While 2016 has been dubbed the year of IoT, professor Barry Dwolatzky, director of the Joburg Centre for Software Engineering http://www.jcse.org.za/, believes that despite the hype surrounding the IoT, including big data, cloud and artificial intelligence (AI), this year the Internet of Everything (IoE) will take centre stage.
The “Internet of Everything” is seen as a Cisco invention, which builds on the foundation of the "Internet of Things" by adding network intelligence that allows convergence, orchestration and visibility across previously disparate systems. However, the Internet of Everything does not describe a specific architecture, nor is it solely owned by Cisco.
Cisco theorises that as the evolution of the Internet continues, the IoE will have four pillars – people, process, data, and things – and it builds on top of the IoT pillar – Things.
The IoE further advances the power of the Internet to improve business and industry outcomes, and ultimately make people's lives better by adding to the progress of IoT. The IoE brings together these four pillars to make networked connections more relevant and valuable than ever before; turning information into actions that create new capabilities and opportunities.
Cisco predicts that between now and 2022, US$19 trillion in value is at stake for organisations willing to take advantage of the immense IoE opportunity. "If you look back a decade from today at the impact of the Internet of Everything, I predict you will see it will be five to 10 times more impactful than the whole Internet has been today", said Cisco CEO John Chambers.
In the IoE, “people” will be able to connect to the Internet in innumerable ways. Today, most people connect to the Internet through their use of devices (such as PCs, tablets, TVs, or smartphones). As the Internet evolves toward the IoE, we will be connected in more relevant and valuable ways.
For example, in the future, people will be able to swallow a pill that senses and reports the health of their digestive tract to a doctor over a secure Internet connection. In addition, sensors placed on the skin or sewn into clothing might provide information about a person’s vital signs. According to Gartner, people themselves will become nodes on the Internet, with both static information and a constantly emitting activity system.
With IoT, devices typically gather “data” and stream it over the Internet to a central source, where it is analysed and processed. As the capabilities of things connected to the Internet continue to advance, they will become more intelligent by combining data into more useful information. Rather than just reporting raw data, connected things will soon send higher-level information back to machines, computers, and people for further evaluation and decision making. This transformation from data to information in IoE is important because it will allow us to make faster, more intelligent decisions, as well as control our environment more effectively.
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“Things” are made up of physical items like sensors, consumer devices, and enterprise assets that are connected to both the Internet and each other. In the IoE, these things will sense more data, become context-aware, and provide more experiential information to help people and machines make more relevant and valuable decisions. Examples of “things” in IoE include disposable sensors that will be placed on everyday items such as milk cartons, or permanent sensors built into Smart Buildings – such as the Building Internet of Things (BIoT).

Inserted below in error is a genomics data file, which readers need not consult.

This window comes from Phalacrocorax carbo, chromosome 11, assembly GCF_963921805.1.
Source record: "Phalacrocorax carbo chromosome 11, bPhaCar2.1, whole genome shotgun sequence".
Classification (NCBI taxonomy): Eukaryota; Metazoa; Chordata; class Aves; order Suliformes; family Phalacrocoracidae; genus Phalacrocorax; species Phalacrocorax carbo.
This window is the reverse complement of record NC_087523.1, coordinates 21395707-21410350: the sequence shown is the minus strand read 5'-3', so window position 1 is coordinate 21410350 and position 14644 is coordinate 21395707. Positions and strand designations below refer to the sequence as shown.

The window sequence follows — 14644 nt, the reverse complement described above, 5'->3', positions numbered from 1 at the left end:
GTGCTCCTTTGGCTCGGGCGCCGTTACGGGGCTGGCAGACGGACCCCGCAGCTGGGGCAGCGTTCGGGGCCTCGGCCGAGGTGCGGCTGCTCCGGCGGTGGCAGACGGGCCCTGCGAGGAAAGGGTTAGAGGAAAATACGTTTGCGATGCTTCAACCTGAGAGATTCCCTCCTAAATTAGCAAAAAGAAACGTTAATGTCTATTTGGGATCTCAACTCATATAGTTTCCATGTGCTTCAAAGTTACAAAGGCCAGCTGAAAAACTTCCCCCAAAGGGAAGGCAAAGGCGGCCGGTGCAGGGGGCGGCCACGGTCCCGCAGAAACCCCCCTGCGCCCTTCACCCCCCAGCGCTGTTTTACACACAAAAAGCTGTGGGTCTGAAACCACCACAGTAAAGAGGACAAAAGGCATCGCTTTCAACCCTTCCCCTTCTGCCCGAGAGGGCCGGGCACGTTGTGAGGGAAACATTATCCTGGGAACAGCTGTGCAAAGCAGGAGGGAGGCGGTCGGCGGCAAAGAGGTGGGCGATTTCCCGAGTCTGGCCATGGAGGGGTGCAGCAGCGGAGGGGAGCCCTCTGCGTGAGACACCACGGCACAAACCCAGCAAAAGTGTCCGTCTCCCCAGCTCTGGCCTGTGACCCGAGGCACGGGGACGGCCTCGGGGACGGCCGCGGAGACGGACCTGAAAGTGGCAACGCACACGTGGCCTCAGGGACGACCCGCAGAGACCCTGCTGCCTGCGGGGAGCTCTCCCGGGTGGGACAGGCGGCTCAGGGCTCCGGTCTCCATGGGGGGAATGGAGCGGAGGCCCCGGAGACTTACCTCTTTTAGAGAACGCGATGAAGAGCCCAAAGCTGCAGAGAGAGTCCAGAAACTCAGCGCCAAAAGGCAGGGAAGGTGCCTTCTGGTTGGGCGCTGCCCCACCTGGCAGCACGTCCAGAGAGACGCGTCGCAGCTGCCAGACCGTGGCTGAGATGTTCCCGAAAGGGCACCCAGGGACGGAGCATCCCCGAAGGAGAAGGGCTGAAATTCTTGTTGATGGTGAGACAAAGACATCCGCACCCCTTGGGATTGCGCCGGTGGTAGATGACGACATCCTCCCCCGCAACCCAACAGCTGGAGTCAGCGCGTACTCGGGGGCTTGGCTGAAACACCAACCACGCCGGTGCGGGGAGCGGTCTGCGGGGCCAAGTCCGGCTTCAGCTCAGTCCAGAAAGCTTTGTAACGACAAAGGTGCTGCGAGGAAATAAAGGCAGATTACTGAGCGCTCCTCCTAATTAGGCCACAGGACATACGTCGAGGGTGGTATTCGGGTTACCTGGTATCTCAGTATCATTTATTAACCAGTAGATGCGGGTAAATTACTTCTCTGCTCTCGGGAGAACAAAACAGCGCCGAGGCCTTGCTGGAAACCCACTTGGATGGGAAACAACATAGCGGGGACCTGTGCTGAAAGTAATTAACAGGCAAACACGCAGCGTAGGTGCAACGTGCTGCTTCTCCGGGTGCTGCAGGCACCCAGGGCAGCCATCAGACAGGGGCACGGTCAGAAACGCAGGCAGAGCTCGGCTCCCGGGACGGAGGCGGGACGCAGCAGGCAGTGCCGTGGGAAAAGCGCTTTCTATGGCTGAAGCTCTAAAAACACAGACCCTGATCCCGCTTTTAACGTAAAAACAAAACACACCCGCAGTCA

“Process” plays an vital role in how each of these pillars — people, data, and things — work with each other to deliver value in the connected world of IoE. With the correct process, connections become relevant and add value because the right information is delivered to the right person at the right time in the appropriate way.
The IoE represents networks of networks; built upon billions, someday trillions, of connections which create unprecedented opportunities through the exponential power of networks or “network effects”. Metcalfe’s law, named after well-known technologist and 3Com founder Robert Metcalfe, states that the value of a network increases proportionately to the square of the number of users. Cisco believes the competitive dynamics of the next decade will fundamentally be shaped by different organisations’ efforts to harness network effects through the new, and deeper, connections afforded by IoE.
Whether it's smarter power grids, personalised retail experiences, improved industrial efficiency, or the ability to control the infrastructure of an entire building with a smartphone app, the IoE will be "bigger than anything that's ever been done in high tech", Chambers promised when launching Cisco’s IoE program. Looking forward, his colleague, Dave Evans, Cisco’s Chief Futurist and Chief Technology Officer, said “When the history of IoE is written, its success or failure will be determined by answering one question: How did IoE benefit humanity? In the end, nothing else matters”.